Don't forget about mailing discounts. Since labels can be inserted just like any other mailing component, you can benefit from most postal savings programs. For example, commingling and drop shipping together can save prudent label direct mailers up to $47 per thousand pieces in postal discounts.

Technology's role. Historically, label companies have relied on 16 web presses for production, but now, larger web sizes are more common, saving a lot of money because of multiple-up layout flexibility. Also, high speed, high quality, eight-color printing plus inline foil stamping (or nine-color printing without foil stamping) is a reality in many parts of the country. In addition, the quality of high-speed, 300 dpi continuous laser printing is terrific. Rapidly advancing technology has spurred the formation of strategic alliances between label printers and direct mailers, giving their mutual customers better access to one-stop solutions.

According to Tim Roberts, president of ROI Technologies, Baltimore, foil stamping has been shown to increase label program response rates by at least 1 percent. If cost reduction is a top goal, you may be able to use magnetic dies instead of hard metal ones, saving up to 80 percent.

Buying expertise. Nonprofit direct mail professionals have a lot of options when purchasing label programs. As I mentioned earlier, most people don't buy label programs often and this may result in comparatively low levels of buying expertise. Outsourcing direct mail label programs to professional fundraising companies is attractive to some people because it's easy. In exchange for a healthy portion of the net proceeds, a professional fundraising company will handle the entire program for a client, soup to nuts. Essentially, all a nonprofit administrator has to do is hand-off a mailing list, wait a few months and receive a check for a portion of the funds raised.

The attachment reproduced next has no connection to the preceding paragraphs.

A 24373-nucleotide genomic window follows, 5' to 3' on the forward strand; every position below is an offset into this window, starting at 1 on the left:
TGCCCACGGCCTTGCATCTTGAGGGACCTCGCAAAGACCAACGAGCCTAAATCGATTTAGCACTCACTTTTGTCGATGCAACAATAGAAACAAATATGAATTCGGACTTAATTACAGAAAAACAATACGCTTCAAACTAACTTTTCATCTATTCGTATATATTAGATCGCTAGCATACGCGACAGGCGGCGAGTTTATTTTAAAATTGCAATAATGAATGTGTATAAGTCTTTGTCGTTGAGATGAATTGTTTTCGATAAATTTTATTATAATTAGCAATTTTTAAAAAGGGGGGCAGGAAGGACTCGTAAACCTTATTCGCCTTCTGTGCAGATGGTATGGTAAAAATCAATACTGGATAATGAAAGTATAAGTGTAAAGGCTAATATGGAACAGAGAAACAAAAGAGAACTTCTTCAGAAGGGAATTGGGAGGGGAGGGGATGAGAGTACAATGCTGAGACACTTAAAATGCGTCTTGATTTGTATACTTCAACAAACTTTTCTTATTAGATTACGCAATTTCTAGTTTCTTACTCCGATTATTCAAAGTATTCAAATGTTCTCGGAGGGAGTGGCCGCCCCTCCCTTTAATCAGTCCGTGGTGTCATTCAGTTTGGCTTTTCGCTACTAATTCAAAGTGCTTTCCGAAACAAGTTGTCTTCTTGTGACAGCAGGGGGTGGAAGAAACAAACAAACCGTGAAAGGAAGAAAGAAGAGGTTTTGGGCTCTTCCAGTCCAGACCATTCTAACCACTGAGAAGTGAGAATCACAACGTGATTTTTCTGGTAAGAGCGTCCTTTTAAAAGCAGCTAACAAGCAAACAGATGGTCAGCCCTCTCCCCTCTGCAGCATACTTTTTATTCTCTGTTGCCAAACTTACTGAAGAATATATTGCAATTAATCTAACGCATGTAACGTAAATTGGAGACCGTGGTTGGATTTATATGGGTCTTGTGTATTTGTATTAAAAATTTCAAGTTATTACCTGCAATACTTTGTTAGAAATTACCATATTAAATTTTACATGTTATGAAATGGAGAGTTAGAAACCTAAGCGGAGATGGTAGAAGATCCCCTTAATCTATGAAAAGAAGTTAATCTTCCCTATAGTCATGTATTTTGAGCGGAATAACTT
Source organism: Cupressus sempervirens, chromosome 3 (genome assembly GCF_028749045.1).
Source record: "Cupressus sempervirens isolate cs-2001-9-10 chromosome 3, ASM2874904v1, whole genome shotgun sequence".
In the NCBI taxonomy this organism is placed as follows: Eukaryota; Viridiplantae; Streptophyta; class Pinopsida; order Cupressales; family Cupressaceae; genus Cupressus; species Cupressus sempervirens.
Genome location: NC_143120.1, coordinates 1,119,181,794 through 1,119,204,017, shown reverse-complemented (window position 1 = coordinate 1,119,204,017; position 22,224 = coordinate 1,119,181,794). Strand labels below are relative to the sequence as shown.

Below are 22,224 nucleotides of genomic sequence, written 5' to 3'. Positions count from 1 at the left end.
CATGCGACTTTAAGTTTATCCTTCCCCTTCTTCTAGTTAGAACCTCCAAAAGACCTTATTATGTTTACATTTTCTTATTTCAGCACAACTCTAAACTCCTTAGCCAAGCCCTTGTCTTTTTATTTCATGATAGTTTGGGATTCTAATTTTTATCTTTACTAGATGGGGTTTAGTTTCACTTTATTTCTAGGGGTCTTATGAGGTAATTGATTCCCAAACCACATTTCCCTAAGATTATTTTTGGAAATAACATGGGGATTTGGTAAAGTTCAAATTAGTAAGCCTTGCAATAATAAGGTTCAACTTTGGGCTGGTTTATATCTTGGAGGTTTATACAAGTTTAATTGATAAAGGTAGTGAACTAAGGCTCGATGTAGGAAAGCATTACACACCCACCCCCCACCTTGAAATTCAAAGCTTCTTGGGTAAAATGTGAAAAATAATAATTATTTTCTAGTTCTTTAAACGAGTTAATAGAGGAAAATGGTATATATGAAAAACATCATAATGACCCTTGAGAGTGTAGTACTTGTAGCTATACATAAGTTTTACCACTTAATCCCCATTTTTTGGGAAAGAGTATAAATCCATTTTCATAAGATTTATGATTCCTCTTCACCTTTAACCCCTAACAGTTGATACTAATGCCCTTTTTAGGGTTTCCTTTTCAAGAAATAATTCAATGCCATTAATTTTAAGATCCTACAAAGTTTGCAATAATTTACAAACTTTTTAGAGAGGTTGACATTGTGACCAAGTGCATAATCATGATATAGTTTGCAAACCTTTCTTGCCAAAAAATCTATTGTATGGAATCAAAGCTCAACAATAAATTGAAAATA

However, if a nonprofit wishes to maximize net revenue, it should consider buying the label program direct. In exchange for a little more hands-on management, a nonprofit can significantly increase its fundraising net revenues. For example, if a label program costs $50K to produce and administer and generates $100K of funds, the contribution margin is $50K. If a professional fundraiser is involved, this $50K will be split between the fundraising company and the nonprofit. Professional management companies may not take advantage of the latest manufacturing technology, and since the client has little direct involvement, production and administrative costs tend to be very high. A scenario in which the nonprofit receives less than half of the normal net proceeds (in this case, $25K) is certainly possible.

Label program managers in this situation should ask the question: Does the ease of working with a professional fundraiser offset the lost $25K?

Label programs work because they shout, “I'm a member.” This is good for both the label giver and the end user because they enter a symbiotic relationship whereby both parties benefit. Buy direct mail label programs smarter and more frequently. As the old commercial goes, “Try em! You'll like em.” Once you do, you'll label labels a winner.

Ken Boone is president of Direct Marketing Associates Inc., Baltimore, a subsidiary of Harte Hanks Inc. His e-mail address is [email protected]